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Warm Weather Training – Preparing for the Rio Heat

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The 2016 Olympic Games in Rio will obviously have very different conditions to where our healthy sleep supporter Katarina Johnson-Thompson trains in Liverpool, so it is important she gets her body used to the conditions she will be competing in. Not only this – warm weather training offers unique training and recovery opportunities:

“I went to Tenerife, Spain for 10 days for my warm weather training. It was a mixture of a training camp where I worked on the technical aspects of my regime, but also a recovery session from the heavy training block I did throughout the winter in Liverpool.

For most athletes, warm weather training is a part of their yearly schedule, as the weather conditions can make a huge impact on training and recovery, especially when compared with the weather conditions Britain has to offer.

“It’s become an annual trip, as it’s really beneficial to train with minimal distractions. The warm weather also aids muscle recovery and is relaxing and more enjoyable to train in. When I’m away I can really focus on my technical training and recovery.”

While it may be the best thing for her training schedule, it can be difficult being away from home comforts.

“When I’m in Tenerife I don’t enjoy being away from my own bed. Your own bed is always the best and in this particular case, that is definitely the truth. After I finish a hard training session in the winter I look forward to passing out in my own bed – but the same can’t be said for Tenerife!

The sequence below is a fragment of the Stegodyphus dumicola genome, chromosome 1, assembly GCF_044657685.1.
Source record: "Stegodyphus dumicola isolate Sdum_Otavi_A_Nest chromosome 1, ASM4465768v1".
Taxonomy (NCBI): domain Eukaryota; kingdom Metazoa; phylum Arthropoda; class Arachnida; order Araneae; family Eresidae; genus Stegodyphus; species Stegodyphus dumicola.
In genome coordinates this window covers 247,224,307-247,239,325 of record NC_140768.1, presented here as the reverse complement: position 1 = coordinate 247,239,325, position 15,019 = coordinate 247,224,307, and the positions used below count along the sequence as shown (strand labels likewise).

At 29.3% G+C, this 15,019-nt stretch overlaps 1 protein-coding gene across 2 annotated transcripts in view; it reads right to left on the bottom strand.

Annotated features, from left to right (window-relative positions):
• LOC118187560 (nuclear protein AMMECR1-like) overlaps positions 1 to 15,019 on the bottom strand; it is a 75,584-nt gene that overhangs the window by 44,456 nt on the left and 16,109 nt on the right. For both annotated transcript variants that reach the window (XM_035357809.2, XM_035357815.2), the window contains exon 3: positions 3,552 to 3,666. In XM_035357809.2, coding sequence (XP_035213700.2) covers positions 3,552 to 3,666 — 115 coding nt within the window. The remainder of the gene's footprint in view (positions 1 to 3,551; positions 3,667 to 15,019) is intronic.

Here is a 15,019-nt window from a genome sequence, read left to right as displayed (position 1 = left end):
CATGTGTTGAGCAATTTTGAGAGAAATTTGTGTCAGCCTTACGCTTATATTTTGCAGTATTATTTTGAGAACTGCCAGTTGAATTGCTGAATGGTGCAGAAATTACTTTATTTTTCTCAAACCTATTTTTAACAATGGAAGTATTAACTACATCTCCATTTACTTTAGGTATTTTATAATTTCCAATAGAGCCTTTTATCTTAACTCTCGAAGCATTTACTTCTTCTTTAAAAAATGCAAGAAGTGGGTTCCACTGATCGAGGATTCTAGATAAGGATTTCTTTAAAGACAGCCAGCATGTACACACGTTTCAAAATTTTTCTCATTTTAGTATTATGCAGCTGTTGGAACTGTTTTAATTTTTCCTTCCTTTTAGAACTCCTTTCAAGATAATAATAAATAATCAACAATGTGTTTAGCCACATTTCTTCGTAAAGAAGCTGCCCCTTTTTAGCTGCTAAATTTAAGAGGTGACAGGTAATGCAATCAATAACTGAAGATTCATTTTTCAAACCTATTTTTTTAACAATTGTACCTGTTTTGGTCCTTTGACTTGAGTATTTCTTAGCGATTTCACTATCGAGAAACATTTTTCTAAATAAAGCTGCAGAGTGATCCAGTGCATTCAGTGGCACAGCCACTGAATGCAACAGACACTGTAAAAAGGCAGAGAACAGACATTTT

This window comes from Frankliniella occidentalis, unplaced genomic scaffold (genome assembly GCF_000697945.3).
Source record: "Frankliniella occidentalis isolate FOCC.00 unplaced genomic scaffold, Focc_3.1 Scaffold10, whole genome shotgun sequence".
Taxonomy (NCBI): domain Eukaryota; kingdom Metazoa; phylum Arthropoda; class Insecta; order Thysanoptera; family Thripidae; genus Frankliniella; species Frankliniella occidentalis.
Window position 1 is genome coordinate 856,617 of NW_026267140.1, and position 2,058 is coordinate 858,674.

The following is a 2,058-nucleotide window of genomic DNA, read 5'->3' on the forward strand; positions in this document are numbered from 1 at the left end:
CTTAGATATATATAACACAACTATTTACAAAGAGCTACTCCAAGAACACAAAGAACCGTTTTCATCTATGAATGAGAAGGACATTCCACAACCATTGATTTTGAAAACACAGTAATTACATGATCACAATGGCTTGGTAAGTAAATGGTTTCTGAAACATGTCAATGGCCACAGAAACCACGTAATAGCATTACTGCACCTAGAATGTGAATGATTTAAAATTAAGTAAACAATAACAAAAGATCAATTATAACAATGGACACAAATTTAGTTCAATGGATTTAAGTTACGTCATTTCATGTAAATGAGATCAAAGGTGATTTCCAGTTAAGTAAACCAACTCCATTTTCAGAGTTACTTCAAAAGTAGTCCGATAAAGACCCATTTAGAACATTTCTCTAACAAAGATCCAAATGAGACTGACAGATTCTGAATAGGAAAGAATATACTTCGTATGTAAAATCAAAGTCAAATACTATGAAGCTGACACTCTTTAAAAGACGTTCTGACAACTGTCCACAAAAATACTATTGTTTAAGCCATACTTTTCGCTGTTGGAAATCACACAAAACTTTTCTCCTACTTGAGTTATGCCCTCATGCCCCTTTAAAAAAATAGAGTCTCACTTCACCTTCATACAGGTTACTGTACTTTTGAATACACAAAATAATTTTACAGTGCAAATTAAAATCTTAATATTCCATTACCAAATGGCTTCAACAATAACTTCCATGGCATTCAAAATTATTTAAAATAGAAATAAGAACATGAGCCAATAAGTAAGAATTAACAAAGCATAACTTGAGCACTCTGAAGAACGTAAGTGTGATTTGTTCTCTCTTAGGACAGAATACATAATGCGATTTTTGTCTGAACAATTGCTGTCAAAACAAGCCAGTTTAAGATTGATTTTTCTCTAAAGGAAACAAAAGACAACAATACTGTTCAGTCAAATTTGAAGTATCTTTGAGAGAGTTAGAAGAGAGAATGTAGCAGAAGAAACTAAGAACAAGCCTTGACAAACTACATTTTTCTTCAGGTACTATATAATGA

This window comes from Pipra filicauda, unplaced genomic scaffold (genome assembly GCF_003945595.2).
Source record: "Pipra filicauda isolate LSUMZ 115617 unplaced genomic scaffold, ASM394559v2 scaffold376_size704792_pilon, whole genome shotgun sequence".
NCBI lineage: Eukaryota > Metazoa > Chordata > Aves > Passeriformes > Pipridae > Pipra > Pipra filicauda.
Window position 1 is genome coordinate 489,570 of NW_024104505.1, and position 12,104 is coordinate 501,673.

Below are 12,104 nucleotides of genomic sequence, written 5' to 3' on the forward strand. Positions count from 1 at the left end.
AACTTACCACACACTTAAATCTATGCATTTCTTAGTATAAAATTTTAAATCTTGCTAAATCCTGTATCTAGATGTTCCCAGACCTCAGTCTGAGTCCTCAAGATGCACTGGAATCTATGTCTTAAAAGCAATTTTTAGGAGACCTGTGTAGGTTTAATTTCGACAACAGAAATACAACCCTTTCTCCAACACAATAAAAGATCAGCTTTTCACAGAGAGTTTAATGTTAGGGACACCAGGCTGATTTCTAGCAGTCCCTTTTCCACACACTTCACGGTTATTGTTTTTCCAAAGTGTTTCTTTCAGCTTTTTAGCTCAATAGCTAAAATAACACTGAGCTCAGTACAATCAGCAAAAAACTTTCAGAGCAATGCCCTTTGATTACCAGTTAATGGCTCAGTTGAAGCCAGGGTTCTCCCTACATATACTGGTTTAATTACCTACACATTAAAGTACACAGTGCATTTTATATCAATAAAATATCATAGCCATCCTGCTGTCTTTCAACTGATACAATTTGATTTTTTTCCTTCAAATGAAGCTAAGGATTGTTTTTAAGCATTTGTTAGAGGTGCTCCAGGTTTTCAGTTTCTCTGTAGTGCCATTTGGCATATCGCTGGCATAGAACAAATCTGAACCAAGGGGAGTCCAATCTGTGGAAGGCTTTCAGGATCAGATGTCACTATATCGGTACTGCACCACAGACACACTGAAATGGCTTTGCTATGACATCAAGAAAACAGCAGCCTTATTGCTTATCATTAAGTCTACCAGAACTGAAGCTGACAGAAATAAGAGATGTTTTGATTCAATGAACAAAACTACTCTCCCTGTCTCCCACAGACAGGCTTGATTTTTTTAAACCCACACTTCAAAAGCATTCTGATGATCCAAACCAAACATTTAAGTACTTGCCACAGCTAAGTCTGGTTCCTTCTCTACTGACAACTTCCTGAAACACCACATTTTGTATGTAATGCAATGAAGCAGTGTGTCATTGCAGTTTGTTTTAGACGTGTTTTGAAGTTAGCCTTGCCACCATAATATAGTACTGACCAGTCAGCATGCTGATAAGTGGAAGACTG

Sleep is an important part of recovery for any athlete, so it’s important to feel relaxed and able to sleep to make sure the next day’s training can be maximised.

 

Image credit: Mark Shearman Athletics Images

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Katarina Johnson-Thompson Qualifies for Rio

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While most Brits were enjoying a long bank holiday weekend last week, our Healthy Sleep Ambassador, Katarina Johnson-Thompson, was taking part in an annual athletics competition – the Hypo-Meeting in Gotzis, Austria.

It is known within athletics as the unofficial World Championships for multi-eventers, as usually all the best multi-event athletes throughout the world compete in this meet. Kat is no exception and on her first time competing in Gotzis in 2014, she won the whole event, beating a very competitive field including World Indoor & Commonwealth Champion, Brianne Thieson-Eaton.

This year she was not as lucky, slipping to sixth place on the second day after scoring three personal bests on the Saturday. However, Kat got what she came for, qualifying for the Rio Olympics with a score of 6,304.

“My goal is definitely a gold medal still in Rio. I’ve got a lot to work on between now and then but this is my first time back after knee surgery, so I know exactly what I need to work on. I know that I have a big jump in me. The shot put is definitely a bigger concern for me.”

Kat will continue to train right the way up to Rio. She will now undertake much more technical training – so working on various stages of throwing the javelin & shot put, hurdling, high & long jump.